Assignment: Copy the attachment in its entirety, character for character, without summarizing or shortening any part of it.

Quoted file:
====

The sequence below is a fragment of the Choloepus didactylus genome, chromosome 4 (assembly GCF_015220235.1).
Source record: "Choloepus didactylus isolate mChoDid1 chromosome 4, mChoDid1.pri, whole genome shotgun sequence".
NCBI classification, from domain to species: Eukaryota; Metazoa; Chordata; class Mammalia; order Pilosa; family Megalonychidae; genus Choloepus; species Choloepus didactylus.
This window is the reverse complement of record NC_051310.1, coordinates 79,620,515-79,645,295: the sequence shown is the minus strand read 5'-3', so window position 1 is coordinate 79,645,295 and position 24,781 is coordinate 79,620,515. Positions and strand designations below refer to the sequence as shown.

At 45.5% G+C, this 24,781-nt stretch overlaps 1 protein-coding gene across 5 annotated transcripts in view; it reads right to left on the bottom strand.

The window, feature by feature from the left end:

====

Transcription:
The sequence below is a fragment of the Choloepus didactylus genome, chromosome 4 (assembly GCF_015220235.1).
Source record: "Choloepus didactylus isolate mChoDid1 chromosome 4, mChoDid1.pri, whole genome shotgun sequence".
NCBI classification, from domain to species: Eukaryota; Metazoa; Chordata; class Mammalia; order Pilosa; family Megalonychidae; genus Choloepus; species Choloepus didactylus.
This window is the reverse complement of record NC_051310.1, coordinates 79,620,515-79,645,295: the sequence shown is the minus strand read 5'-3', so window position 1 is coordinate 79,645,295 and position 24,781 is coordinate 79,620,515. Positions and strand designations below refer to the sequence as shown.

At 45.5% G+C, this 24,781-nt stretch overlaps 1 protein-coding gene across 5 annotated transcripts in view; it reads right to left on the bottom strand.

The window, feature by feature from the left end: